Written by Anthony J. Tomasino Reviewed By Preston Sprinkle

Anthony Tomasino has attempted to produce the first basic guide to the complex field of Second Temple Judaism (ca. 516 BC–AD 70). He directs this work to ‘a Bible school student, a seminarian or a Sunday school teacher’ (8) who has little or no knowledge of the history or theology of this time period. Even though there is a plethora of books on Early Judaism, this one, so he claims, is the first that assumes a reader with little knowledge of Judaism and a ‘conservative view of the Scriptures’ (8). In light of this purpose, the author has more than succeeded.

For the most part, the book emphasises the historical aspect of the period and spends less time on the literature of early Judaism. He has one chapter on the period covered in Ezra-Nehemiah (ca. 536 BC–440 BC), one chapter on the rise and results of Alexander the Great (ca. 333 BC–200 BC), two chapters on the Maccabean revolt and the Hasmonean Dynasty (167 BC–63 BC), and two chapters on the Roman period (63 BC–AD 70). Interspersed are various chapters which deal with such issues as the origin and influence of the various sects (Pharisees, Sadducees, Essenes—see ch. 6), the impact of Hellenism on Judaism (ch. 8), and the influence of the Persian religion (Zoroastrianism) on Judaism during the Second Temple religion. Though he does not spend much time on the literature of the period, he does include a helpful summary of the Pseudepigrapha, Apocrypha, and Dead Sea Scrolls including some useful charts.

The one thing that characterises this book is its extreme readability. In keeping with his purpose, he is constantly aware that his reader may not know a Sadducee from a Pharisee, or Rome from Persia, and for this reason he constantly defines his terms. For instance, he states that he will cover the time period called ‘the Second Temple Period’ but then adds ‘515 BC to AD 70—aptly named because it was the time when the Jews’ second temple stood in Jerusalem’ (18–19). This type of clarification might seem elementary to some, but everyone has to start somewhere and thus this book makes a superb introduction to the novice reader.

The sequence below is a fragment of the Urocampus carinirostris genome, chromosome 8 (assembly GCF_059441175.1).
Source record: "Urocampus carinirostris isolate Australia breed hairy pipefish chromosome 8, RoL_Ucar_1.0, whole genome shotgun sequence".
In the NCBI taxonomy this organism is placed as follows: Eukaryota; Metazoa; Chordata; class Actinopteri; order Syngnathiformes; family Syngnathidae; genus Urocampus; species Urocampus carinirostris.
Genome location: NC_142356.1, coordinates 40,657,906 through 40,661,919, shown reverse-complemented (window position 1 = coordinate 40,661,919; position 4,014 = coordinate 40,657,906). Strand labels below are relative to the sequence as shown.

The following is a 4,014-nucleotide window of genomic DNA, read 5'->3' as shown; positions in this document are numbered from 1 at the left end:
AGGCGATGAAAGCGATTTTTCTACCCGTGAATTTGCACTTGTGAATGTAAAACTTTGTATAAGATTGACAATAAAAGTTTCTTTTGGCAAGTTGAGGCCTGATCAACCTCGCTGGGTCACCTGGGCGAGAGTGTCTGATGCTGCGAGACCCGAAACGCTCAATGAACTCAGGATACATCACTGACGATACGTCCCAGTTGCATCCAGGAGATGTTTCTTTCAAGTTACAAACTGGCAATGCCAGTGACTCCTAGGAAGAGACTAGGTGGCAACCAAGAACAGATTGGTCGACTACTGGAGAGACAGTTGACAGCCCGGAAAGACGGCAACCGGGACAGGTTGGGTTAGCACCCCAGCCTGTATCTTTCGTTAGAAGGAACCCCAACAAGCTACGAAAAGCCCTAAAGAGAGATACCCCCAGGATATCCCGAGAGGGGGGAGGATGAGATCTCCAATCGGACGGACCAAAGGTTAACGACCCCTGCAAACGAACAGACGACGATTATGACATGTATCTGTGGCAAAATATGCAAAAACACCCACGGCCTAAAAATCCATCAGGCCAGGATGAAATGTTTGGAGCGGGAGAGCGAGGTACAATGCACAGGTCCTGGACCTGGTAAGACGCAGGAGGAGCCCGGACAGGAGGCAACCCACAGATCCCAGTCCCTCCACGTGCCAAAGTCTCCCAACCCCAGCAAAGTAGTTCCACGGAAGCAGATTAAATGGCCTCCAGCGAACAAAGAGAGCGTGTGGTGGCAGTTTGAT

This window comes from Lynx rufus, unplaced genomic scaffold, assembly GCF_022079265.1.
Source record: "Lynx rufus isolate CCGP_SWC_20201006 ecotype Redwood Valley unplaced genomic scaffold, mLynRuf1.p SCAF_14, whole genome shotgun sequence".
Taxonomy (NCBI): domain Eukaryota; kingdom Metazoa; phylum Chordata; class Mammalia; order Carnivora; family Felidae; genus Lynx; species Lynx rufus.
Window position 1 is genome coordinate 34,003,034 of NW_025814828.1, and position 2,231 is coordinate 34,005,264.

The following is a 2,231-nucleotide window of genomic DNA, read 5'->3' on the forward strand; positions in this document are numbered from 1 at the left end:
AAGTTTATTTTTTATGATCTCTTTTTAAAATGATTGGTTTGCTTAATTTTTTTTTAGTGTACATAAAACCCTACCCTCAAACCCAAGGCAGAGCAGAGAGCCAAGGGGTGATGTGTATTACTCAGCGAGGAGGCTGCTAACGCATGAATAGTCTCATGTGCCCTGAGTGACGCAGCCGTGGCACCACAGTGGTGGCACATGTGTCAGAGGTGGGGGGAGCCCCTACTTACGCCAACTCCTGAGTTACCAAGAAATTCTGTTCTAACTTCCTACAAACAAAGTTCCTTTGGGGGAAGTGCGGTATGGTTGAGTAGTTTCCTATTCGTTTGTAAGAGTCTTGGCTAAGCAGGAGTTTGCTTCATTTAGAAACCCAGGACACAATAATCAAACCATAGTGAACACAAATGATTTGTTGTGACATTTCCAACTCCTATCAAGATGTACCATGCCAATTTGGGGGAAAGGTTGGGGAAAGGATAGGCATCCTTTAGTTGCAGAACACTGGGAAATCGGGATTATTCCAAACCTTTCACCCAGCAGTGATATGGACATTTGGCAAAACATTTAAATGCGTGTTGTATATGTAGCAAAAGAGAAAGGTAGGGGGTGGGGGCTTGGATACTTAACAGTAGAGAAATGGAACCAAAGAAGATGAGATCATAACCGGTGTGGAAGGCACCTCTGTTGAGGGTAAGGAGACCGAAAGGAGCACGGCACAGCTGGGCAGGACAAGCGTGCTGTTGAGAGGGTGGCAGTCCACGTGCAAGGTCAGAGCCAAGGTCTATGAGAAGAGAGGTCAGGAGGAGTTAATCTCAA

Scholars, will also find this book an exciting read. The third chapter on ‘The Persian Impact on Judaism’ is a rather lengthy treatment on a much-debated issue: what strands of early Jewish theology are a product (or at least highly influenced by) Persian thought? Tomasino reveas a thorough knowledge of the issues and presents them in a clear way. The final chapter, ‘Oppression, Resistance and Messianic Hopes’, explores the various facets of early Jewish messianic hopes. Any scholar well versed in the variegated spectrum of early Jewish messianism will appreciate Tomasino’s ability to succinctly summarise the issues and present them (again) in a characteristically readable fashion.

There are few mistakes in the book, but they are relatively minor. For instance, the Jews high priest Alcimus killed 60 not 70 Hasidean leaders (151–see 1 Macc. 7:16), 1 Maccabees 13:1–16:22 parallels Josephus’ Antiquities in book 13.6.7 not book 12.4.9 (186 n. 1, cf. 260 n.3 for a similar mistake), and Herod’s son Archelaus ended his rule in AD 6, not AD 4 (328, but cf. 276–77 where he has the correct date). Nevertheless, these simple mistakes need not prevent the reader from an otherwise fantastic read.

Preston Sprinkle

University of Aberdeen